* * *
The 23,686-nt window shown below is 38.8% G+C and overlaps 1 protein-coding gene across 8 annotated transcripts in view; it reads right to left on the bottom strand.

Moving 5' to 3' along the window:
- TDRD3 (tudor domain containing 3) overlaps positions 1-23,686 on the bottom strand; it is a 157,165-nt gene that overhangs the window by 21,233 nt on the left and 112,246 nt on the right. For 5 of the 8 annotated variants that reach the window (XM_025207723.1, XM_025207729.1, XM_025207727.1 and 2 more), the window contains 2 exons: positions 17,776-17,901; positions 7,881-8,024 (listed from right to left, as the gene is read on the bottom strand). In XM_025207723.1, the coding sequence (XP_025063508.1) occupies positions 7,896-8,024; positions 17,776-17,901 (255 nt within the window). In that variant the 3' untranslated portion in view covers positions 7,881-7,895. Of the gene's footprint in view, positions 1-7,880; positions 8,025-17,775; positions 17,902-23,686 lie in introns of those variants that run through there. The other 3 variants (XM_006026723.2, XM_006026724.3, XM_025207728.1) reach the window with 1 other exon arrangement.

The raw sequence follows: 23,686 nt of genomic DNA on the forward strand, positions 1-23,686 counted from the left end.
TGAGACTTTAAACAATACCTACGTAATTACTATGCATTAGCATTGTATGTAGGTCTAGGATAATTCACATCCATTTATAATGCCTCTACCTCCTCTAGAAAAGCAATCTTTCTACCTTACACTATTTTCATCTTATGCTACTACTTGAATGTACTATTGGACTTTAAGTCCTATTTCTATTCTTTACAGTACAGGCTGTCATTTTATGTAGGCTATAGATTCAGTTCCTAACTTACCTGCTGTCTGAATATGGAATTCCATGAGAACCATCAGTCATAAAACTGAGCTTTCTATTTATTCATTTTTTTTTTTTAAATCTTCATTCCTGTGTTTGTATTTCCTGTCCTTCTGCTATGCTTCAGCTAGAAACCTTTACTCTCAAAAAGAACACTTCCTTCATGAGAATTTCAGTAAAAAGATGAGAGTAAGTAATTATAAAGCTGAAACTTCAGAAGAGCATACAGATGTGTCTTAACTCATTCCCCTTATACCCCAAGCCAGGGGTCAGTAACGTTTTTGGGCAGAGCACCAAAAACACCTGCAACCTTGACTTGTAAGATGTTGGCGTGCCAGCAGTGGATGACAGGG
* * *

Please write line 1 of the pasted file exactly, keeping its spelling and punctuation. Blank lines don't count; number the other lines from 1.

The 23,686-nt window shown below is 38.8% G+C and overlaps 1 protein-coding gene across 8 annotated transcripts in view; it reads right to left on the bottom strand.